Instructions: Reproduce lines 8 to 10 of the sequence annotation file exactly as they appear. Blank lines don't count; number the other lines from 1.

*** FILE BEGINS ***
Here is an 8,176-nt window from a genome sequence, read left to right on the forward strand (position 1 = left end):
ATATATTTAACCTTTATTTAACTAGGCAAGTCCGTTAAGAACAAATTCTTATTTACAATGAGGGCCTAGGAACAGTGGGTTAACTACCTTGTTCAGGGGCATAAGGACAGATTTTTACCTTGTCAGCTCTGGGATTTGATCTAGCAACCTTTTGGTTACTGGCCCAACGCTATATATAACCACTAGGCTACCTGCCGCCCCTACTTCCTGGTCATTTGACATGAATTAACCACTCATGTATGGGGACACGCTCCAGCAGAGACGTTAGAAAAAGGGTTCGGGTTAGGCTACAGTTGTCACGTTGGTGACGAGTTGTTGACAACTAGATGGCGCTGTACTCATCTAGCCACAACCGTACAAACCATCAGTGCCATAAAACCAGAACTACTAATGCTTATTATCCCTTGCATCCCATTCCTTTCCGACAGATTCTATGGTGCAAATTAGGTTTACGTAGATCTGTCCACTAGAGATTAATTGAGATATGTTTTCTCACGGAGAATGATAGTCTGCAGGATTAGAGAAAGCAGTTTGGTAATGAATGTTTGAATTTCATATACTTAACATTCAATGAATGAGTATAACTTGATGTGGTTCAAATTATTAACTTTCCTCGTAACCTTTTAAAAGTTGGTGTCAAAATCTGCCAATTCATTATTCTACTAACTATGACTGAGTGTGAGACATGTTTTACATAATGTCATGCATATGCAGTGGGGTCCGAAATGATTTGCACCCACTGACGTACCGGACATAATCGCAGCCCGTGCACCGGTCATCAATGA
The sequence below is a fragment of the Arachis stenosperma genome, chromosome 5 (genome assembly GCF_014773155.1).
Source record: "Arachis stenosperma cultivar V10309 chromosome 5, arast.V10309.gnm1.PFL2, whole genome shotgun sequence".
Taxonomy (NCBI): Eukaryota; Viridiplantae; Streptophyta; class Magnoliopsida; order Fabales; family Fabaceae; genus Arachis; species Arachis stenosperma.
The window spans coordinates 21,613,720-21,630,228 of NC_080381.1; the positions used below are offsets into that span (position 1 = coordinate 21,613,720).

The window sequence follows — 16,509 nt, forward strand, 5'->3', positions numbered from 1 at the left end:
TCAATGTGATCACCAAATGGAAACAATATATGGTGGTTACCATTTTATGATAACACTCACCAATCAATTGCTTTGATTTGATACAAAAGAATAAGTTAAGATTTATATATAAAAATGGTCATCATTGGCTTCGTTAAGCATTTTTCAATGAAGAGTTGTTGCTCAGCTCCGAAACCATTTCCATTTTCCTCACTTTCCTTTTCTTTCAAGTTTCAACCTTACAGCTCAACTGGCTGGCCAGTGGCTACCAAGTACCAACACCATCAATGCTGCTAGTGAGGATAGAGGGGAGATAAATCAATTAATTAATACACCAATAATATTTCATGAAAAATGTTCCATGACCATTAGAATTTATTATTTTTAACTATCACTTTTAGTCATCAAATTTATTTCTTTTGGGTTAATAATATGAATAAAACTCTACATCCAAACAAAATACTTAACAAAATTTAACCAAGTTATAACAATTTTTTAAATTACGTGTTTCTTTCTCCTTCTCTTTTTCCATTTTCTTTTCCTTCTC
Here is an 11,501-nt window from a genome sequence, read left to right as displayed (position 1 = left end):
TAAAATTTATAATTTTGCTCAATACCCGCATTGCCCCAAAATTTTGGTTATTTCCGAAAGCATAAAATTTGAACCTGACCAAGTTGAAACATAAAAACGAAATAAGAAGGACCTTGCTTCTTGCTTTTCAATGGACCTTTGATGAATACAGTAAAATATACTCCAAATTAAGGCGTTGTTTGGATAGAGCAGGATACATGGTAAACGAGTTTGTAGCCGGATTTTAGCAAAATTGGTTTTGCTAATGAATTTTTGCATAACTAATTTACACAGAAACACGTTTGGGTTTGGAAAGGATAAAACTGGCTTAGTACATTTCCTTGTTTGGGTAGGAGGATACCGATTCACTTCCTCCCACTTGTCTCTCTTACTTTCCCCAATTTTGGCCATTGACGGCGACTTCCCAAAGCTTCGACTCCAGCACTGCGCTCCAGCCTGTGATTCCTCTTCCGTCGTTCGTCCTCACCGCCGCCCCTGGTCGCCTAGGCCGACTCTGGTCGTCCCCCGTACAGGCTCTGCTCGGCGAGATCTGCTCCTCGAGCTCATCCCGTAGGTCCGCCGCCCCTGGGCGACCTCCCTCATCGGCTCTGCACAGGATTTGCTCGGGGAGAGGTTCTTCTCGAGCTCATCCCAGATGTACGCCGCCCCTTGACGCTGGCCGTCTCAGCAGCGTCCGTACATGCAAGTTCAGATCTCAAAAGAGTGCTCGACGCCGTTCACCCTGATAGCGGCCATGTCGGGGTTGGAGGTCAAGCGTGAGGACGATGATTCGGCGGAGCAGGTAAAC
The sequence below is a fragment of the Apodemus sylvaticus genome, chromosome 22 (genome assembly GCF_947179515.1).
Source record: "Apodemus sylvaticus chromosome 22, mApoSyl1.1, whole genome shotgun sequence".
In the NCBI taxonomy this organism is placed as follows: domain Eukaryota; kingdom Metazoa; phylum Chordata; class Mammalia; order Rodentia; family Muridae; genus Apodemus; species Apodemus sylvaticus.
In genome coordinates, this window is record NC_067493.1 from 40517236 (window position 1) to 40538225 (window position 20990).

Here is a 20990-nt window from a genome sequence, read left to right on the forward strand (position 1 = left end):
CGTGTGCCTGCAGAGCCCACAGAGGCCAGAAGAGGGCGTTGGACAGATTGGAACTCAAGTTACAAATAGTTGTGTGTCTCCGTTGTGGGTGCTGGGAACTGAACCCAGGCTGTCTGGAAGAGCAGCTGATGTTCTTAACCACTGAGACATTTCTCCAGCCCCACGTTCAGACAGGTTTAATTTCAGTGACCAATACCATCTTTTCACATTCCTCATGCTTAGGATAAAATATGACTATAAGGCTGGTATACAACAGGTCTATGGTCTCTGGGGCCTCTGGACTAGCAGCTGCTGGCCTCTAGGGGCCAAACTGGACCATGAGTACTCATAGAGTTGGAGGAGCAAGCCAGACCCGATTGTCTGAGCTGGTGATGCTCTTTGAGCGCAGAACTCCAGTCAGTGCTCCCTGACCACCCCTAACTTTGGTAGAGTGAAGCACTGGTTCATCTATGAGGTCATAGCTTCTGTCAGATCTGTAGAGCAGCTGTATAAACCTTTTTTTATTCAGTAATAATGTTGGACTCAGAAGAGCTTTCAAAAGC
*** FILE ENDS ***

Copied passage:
TCAATGTGATCACCAAATGGAAACAATATATGGTGGTTACCATTTTATGATAACACTCACCAATCAATTGCTTTGATTTGATACAAAAGAATAAGTTAAGATTTATATATAAAAATGGTCATCATTGGCTTCGTTAAGCATTTTTCAATGAAGAGTTGTTGCTCAGCTCCGAAACCATTTCCATTTTCCTCACTTTCCTTTTCTTTCAAGTTTCAACCTTACAGCTCAACTGGCTGGCCAGTGGCTACCAAGTACCAACACCATCAATGCTGCTAGTGAGGATAGAGGGGAGATAAATCAATTAATTAATACACCAATAATATTTCATGAAAAATGTTCCATGACCATTAGAATTTATTATTTTTAACTATCACTTTTAGTCATCAAATTTATTTCTTTTGGGTTAATAATATGAATAAAACTCTACATCCAAACAAAATACTTAACAAAATTTAACCAAGTTATAACAATTTTTTAAATTACGTGTTTCTTTCTCCTTCTCTTTTTCCATTTTCTTTTCCTTCTC
Here is an 11,501-nt window from a genome sequence, read left to right as displayed (position 1 = left end):
TAAAATTTATAATTTTGCTCAATACCCGCATTGCCCCAAAATTTTGGTTATTTCCGAAAGCATAAAATTTGAACCTGACCAAGTTGAAACATAAAAACGAAATAAGAAGGACCTTGCTTCTTGCTTTTCAATGGACCTTTGATGAATACAGTAAAATATACTCCAAATTAAGGCGTTGTTTGGATAGAGCAGGATACATGGTAAACGAGTTTGTAGCCGGATTTTAGCAAAATTGGTTTTGCTAATGAATTTTTGCATAACTAATTTACACAGAAACACGTTTGGGTTTGGAAAGGATAAAACTGGCTTAGTACATTTCCTTGTTTGGGTAGGAGGATACCGATTCACTTCCTCCCACTTGTCTCTCTTACTTTCCCCAATTTTGGCCATTGACGGCGACTTCCCAAAGCTTCGACTCCAGCACTGCGCTCCAGCCTGTGATTCCTCTTCCGTCGTTCGTCCTCACCGCCGCCCCTGGTCGCCTAGGCCGACTCTGGTCGTCCCCCGTACAGGCTCTGCTCGGCGAGATCTGCTCCTCGAGCTCATCCCGTAGGTCCGCCGCCCCTGGGCGACCTCCCTCATCGGCTCTGCACAGGATTTGCTCGGGGAGAGGTTCTTCTCGAGCTCATCCCAGATGTACGCCGCCCCTTGACGCTGGCCGTCTCAGCAGCGTCCGTACATGCAAGTTCAGATCTCAAAAGAGTGCTCGACGCCGTTCACCCTGATAGCGGCCATGTCGGGGTTGGAGGTCAAGCGTGAGGACGATGATTCGGCGGAGCAGGTAAAC